Citigroup Inc. CFO John Gerspach will retire in March 2019, ending a nine-year tenure for a key player in the company's postcrisis recovery.
Gerspach will be replaced by Mark Mason, currently CFO of Citi's institutional clients group. The memo also noted other leadership changes, stating that North America CEO Bill Mills and Europe, Middle East and Africa CEO Jim Cowles would be departing the company at the end of the year. Kristine Braden was named CEO Michael Corbat's new chief of staff. Braden was previously Citi's country officer for Switzerland.
Jeffery Harte, analyst at Sandler O'Neill & Partners LP, said that while high-level management changes usually raise red flags, he does not worry about major disruptions in Citi's momentum in the North America and EMEA regions. With regard to the CFO announcement, Harte said he will miss Gerspach's candor during earnings calls and investor presentations.
"He's always been kind of a straight shooter," Harte said in an interview.
Gerspach joined Citi in 1990, rising to controller and chief accounting officer. Gerspach was named CFO in the summer of 2009, in the midst of a tense postcrisis period that involved heavy regulatory scrutiny of leadership changes at hard-hit banks such as Citi.
Gerspach was Citi's steward through the flurry of new regulations imposed by the Dodd-Frank financial regulatory reform bill, and he steered the company's compliance with stress tests, living wills and other requirements. When Michael Corbat became CEO in 2012, Gerspach helped the company slim down its operations by divesting business lines and focusing on key sources of revenue such as its credit card businesses.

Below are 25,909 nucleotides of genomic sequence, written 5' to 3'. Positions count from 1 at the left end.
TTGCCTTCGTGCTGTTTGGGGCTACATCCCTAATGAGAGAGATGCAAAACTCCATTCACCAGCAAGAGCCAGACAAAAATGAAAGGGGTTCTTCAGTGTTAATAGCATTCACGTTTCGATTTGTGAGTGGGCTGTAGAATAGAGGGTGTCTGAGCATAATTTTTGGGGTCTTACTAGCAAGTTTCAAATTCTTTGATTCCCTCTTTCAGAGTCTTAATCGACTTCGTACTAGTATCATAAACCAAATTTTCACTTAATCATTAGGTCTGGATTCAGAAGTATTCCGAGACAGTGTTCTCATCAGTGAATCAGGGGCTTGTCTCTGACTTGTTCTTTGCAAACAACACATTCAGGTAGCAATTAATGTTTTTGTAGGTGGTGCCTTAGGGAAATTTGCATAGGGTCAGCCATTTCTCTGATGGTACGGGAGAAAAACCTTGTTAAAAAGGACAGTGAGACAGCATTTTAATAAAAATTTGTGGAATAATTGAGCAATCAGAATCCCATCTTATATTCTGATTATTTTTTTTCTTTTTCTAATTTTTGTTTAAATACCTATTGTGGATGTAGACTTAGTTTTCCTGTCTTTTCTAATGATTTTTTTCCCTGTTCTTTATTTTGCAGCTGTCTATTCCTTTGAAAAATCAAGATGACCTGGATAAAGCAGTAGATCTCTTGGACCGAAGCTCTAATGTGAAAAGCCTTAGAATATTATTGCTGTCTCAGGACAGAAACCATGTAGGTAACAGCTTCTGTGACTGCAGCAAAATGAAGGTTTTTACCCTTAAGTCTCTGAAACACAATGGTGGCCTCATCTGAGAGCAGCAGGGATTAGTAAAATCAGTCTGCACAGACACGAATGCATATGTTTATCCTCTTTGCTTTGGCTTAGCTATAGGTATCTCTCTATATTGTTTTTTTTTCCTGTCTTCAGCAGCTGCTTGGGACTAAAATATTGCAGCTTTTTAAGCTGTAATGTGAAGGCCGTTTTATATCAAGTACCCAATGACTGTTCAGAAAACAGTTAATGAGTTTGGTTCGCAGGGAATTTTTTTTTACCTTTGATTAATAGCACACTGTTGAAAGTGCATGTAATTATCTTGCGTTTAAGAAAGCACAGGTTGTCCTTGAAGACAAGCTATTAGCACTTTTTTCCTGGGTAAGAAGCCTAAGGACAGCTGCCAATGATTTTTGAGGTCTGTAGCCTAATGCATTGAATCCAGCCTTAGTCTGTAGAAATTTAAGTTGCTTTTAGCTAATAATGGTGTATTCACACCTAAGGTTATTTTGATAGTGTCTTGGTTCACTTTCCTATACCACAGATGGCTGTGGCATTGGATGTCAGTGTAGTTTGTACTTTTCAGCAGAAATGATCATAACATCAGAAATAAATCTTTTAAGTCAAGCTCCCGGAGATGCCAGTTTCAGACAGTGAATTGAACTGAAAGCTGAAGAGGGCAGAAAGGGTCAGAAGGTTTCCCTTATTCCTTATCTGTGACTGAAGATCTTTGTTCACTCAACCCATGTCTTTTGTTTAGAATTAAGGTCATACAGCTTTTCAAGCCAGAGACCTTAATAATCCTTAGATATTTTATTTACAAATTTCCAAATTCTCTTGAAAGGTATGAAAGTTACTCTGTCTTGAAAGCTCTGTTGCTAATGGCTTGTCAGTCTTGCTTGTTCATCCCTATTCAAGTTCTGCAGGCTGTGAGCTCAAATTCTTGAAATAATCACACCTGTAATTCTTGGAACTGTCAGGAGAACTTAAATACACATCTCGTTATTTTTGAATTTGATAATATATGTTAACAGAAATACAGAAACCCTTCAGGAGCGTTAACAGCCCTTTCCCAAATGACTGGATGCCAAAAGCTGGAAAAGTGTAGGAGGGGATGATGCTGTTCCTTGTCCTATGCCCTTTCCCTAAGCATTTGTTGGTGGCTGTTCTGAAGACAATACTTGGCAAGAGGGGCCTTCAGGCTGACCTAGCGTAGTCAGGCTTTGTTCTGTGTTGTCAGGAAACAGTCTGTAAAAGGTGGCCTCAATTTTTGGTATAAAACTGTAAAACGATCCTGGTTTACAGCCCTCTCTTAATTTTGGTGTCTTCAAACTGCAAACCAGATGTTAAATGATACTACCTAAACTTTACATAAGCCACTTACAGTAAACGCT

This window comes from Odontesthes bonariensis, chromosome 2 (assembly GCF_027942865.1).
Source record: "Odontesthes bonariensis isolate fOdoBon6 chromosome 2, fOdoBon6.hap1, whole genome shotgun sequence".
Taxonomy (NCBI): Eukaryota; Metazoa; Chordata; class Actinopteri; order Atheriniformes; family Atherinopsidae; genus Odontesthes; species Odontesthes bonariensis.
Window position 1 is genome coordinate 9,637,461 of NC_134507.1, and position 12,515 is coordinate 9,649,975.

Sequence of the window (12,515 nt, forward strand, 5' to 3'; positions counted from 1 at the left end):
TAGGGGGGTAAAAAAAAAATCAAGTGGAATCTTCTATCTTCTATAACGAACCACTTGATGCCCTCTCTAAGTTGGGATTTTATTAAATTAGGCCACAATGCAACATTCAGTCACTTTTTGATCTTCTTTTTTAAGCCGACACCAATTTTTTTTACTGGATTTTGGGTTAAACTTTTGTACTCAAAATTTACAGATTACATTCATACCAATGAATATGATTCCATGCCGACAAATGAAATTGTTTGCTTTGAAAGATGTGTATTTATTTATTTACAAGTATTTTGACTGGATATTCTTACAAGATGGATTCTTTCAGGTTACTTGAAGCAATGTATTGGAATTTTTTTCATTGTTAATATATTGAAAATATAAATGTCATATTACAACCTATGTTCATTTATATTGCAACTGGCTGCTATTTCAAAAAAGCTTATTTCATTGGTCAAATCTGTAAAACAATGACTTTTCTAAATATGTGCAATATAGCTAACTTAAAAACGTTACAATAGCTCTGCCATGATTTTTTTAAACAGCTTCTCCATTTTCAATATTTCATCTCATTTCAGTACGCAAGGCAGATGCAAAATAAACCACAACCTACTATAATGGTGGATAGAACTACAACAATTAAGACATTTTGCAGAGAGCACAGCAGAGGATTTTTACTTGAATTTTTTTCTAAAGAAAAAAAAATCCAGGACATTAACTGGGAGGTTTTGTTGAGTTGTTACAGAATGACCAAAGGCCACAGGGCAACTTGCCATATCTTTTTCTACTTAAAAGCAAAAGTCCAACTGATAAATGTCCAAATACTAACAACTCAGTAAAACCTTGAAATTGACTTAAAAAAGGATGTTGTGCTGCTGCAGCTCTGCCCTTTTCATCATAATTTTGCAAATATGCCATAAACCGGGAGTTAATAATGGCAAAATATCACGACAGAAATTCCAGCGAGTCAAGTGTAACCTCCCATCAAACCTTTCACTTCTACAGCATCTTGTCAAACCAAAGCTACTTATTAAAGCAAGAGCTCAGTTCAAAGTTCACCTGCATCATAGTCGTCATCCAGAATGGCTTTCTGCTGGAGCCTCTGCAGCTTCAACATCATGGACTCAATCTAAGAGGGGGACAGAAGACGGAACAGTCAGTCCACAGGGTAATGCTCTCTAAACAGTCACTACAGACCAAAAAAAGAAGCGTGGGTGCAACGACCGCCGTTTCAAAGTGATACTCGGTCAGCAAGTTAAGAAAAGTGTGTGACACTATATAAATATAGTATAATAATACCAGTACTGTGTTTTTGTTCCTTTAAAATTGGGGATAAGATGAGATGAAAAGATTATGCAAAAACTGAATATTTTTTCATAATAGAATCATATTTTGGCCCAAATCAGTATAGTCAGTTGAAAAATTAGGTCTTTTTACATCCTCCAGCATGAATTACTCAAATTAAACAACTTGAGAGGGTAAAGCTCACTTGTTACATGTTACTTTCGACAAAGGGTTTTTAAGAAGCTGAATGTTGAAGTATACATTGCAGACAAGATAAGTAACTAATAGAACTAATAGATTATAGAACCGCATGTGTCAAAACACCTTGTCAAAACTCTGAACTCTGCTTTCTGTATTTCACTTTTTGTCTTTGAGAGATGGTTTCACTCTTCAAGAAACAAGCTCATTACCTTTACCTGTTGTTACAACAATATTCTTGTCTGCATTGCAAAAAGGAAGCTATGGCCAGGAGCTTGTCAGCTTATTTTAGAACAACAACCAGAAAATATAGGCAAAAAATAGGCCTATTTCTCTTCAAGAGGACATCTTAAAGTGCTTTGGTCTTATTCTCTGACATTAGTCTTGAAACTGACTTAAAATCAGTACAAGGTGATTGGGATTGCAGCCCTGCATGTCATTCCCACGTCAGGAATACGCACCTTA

"He has played an unmatched role in crafting and executing a strategy to generate the returns our investors expect and deserve," Corbat said in a memo sent to Citi staff. Corbat added that Gerspach had been a key member of the company "not just in good times but in tough ones as well."
Analysts say they expected Gerspach to step down, noting that CFOs at the four largest U.S. banks tend to have short tenures in that position. Since 2013, JPMorgan Chase & Co., Bank of America Corp. and Wells Fargo & Co. have all on-boarded a new CFO.
"CFOs typically are ready to change, given the pressure and stress that they're under, every five to seven years," Vining Sparks analyst Marty Mosby said.
Gerspach's replacement, Mark Mason, has 17 years of experience with Citi and also has responsibility for Comprehensive Capital Analysis and Review submissions. Prior to serving as CFO of the institutional clients group, Mason was CEO of Citi Holdings, the company's "bad bank" with assets that it intended to shed after the financial crisis. Corbat said Gerspach's retirement on March 1, 2019, will allow the company to file its 2018 statements in late February, allowing Mason to step into the role at the start of a new financial reporting cycle.
Harte said he would expect Mason to be a "major mouthpiece" for Citi, as Gerspach was.